And every year, my grandmother would admonish my mother to "save the potato water" because she used it to thicken the gravy.  And as we sat down to eat she would say, "God sends the food, the devil sends the cook."

KRISTA DAVIS: We had a fairly traditional roast turkey dinner with stuffing, mashed potatoes, and cranberry sauce (still one of my favorites), although we always had German red cabbage with chestnuts as a side dish. Dessert fluctuated between pecan pie and pumpkin pie and was sometimes a combination of the two, but there was never a shortage of the sweetened whipped cream that belonged on top! (The photo is Lucy's pies from last year--pumpkin/maple and chocolate cream.)

LUCY: Oh, I love red cabbage Krista--you'll have to post that recipe for us!

AVERY AAMES, A.K.A. DARYL WOOD GERBER: We always had the traditional roast turkey with stuffing dinner, too. Homemade cranberry sauce - so easy! (Though my husband still likes it out of a can.) I have to laugh, my stepson's son (I'm not a "grandmother" yet; I sleep with the grandfather. LOL)...anyway little Desmond discovered fresh cranberry sauce last year, at the age of 1 1/2, and he almost ate the entire bowlful! He adored it!!  Often we started with a yummy soup. So comforting during colder months. We also had traditional green beans smothered with cream of mushroom soup and onions rings. Now that I can't have that casserole (thanks to the gluten in it), I've switched to fresh green beans for my family...but I think this year I'm going to try a homemade version because I can still taste those yummy beans. Yams...never my thing but others adored them with the marshmallows. Pumpkin pie. I can eat pumpkin by for breakfast, lunch, and dinner. And a good sauvignon blanc. (Okay, I didn't get that as a girl, but now...)

ANNIE KNOX, A.K.A. WENDY LYN WATSON:  To the extent my family has rituals, they revolved around the Thanksgiving table.  First, we always, always, always had dinner at 2:00 PM.  Always.

We invariably started the meal with green salad (which is actually a green gelatin-based concoction, with cream cheese, whipped topping, and pineapple tidbits).  We had to have a crystal dish with sweet gherkins and black olives (which all the kids ate off their fingers).  Brown-n-serve rolls (no fancy artisanal bread, thank you very much).   Green beans laced with bacon.  Turkey and stuffing (two kinds:  in the bird stuffing and out of the bird stuffing ... which was made with canned oysters).  My Gram's amazing gravy.  Pumpkin pie with whipped cream from a can. 
    And then there was the passing rule:  always pass the dishes clockwise.

Now that Mr. Wendy and I are vegetarian, we've had to put aside most of these rituals.  All of them, really, except for the black olives.  Black olives rule.

CLEO COYLE: Almost every Thanksgiving morning, when I was a little girl, I was woken by the muffled clanging of pots and pans and the savory smells of cooking coming from my family's kitchen. I would open my eyes to the first light of dawn and wander through the house in my pajamas, still yawning, eyes half-open, to find my mother and Aunt Mary already hard at work in the kitchen, getting the huge turkey ready for roasting. My mother would be at the stove, frying up the turkey innards in butter and olive oil, my aunt would be sitting at the kitchen table, slicing up Italian chestnuts. My favorite dish was their stuffing, too. In fact, I didn't even have to wait for dinner. Thanksgiving breakfast was always a bowl of that freshly made chestnut stuffing. It is one of the best foodie memories of my life and remains a tradition to this day. So here’s to old memories—and new ones. This and every year...May you all eat with Thanksgiving joy! ~ Cleo


~ Mystery Lovers' Kitchen

Saturday, September 18, 2010

It's Oktoberfest!

Oktoberfest opens today! For the next sixteen days, Munich will host the biggest fair in the world. One of my friends asked me why I enjoy a festival where everyone drinks beer to excess.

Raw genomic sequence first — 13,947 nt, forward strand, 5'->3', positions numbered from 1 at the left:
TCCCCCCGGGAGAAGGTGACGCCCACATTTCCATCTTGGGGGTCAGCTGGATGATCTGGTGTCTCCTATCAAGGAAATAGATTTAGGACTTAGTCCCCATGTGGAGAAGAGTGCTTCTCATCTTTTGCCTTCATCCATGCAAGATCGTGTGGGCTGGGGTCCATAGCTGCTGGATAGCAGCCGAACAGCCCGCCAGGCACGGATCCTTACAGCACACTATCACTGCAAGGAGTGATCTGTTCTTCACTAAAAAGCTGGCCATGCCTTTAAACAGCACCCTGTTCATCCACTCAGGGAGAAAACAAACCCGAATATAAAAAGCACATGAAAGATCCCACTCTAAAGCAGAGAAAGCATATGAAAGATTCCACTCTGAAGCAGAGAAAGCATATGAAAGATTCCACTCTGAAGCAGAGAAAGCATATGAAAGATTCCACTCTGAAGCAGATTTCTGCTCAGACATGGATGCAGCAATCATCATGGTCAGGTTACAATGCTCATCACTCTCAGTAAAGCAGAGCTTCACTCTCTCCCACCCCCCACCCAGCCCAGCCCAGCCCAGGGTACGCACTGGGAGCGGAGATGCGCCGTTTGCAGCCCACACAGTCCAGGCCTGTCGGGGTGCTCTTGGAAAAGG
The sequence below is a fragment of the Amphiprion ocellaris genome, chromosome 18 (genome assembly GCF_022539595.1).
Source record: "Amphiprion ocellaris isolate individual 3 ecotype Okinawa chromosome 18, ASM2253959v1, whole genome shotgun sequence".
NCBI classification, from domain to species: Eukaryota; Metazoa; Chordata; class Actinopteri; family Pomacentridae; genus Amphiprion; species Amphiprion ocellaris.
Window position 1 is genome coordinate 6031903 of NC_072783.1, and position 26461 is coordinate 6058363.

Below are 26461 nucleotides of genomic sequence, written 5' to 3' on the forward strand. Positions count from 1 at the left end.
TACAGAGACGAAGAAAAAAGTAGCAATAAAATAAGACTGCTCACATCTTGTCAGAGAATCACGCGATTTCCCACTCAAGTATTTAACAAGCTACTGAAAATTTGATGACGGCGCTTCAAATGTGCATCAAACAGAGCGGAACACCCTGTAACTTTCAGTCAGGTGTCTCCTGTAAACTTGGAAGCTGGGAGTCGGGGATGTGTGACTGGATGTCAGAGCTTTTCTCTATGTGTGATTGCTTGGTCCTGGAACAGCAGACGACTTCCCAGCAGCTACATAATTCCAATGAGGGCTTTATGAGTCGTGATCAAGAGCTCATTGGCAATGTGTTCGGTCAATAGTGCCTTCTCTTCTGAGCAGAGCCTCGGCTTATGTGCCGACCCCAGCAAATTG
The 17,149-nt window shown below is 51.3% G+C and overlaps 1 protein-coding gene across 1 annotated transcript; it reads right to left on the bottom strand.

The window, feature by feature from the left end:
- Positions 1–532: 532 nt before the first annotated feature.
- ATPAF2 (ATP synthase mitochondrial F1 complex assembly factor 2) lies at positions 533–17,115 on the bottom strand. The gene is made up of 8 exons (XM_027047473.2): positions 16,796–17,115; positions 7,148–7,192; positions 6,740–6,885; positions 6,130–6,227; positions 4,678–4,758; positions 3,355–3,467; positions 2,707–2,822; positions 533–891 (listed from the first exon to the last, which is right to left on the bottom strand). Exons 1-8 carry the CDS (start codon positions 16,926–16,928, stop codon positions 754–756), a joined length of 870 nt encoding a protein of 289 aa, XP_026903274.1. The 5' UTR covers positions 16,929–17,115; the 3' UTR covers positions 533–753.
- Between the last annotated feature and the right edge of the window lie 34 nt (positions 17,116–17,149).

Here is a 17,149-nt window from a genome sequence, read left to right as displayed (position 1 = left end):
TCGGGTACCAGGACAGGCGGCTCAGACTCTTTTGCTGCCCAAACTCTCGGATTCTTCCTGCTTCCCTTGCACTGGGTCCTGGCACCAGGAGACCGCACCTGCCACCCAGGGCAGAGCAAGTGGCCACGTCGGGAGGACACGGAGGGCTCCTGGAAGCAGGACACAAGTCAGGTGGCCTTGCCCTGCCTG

Oktoberfest is so much more than that. I remember going with my grandfather, who took me on fun rides. There are all sorts of foods for sale, including chocolate hearts wrapped in shiny paper and a ribbon so people can wear them around their necks.

Sure, beer plays a big role, but so does food in general. Roast pig, bratwurst, pretzels, and, of course, red cabbage.

Red cabbage is a big German favorite. I received an email recently, touting recipes for Oktoberfest. But when I checked them out -- oh my! Red cabbage cooked with spices in chicken broth? No, no, no!

Now, I am the first to admit that red cabbage could be perfectly good cooked that way. And, I concede that when it comes to recipes that have been around for a long time, there are regional variations of recipes that invariably lead to the that's-not-how-my-mother-made-it complaint. But that recipe just wasn't real German Rotkraut! You'll note that I've tucked in an image of Niman Ranch Bratwurst. I'm not Natasha, so I don't make my own sausages. If you're looking for a great bratwurst, Niman's Ranch is terrific. It's worth finding where you live. It costs a little bit more than grocery store brands, but the difference is incredible.

So back to red cabbage. It's ridiculously easy to make. But we do break one major rule here (Dave is going to have some trouble believing this). They say not to cook with any wine that you wouldn't drink. Well, Manischewitz Blackberry (not Concord Grape!) Wine doesn't taste bad, but it's not the wine I would choose to go with my dinner. Yet, it brings terrific flavor to a lot of foods, like stewed venison and -- you guessed it -- red cabbage. This is the secret ingredient that gives it that special taste.

Traditional German Red Cabbage

2 tablespoons olive oil (not with strong olive taste)
1 onion
1 red cabbage, outer leaves discarded
2 apples, peeled and quartered, seeds removed
2 cups Manischewitz Blackberry Wine
2-3 tablespoons apple cider vinegar
dash of salt

Slice the onion, cabbage, and apples. This can be done by hand or with a slicing blade in a food processor.

In a large pot, heat the olive oil over medium heat and add the onions. Saute until translucent. Add the cabbage, apples, and red wine. Add two tablespoons of vinegar. Put a lid on the pot and simmer, stirring occasionally. When the cabbage begins to soften, add a dash of salt, and taste to see if it needs more vinegar. Cook about one hour, or until it reaches the desired degree of softness.

They're not in season yet, but in the winter, adding roasted chestnuts to the red cabbage makes it even better!


Thanks to WikiCommons and Softeis, senator86, Bernhard J. Scheuvens, andHullbr3ach for sharing their photos of Oktoberfest!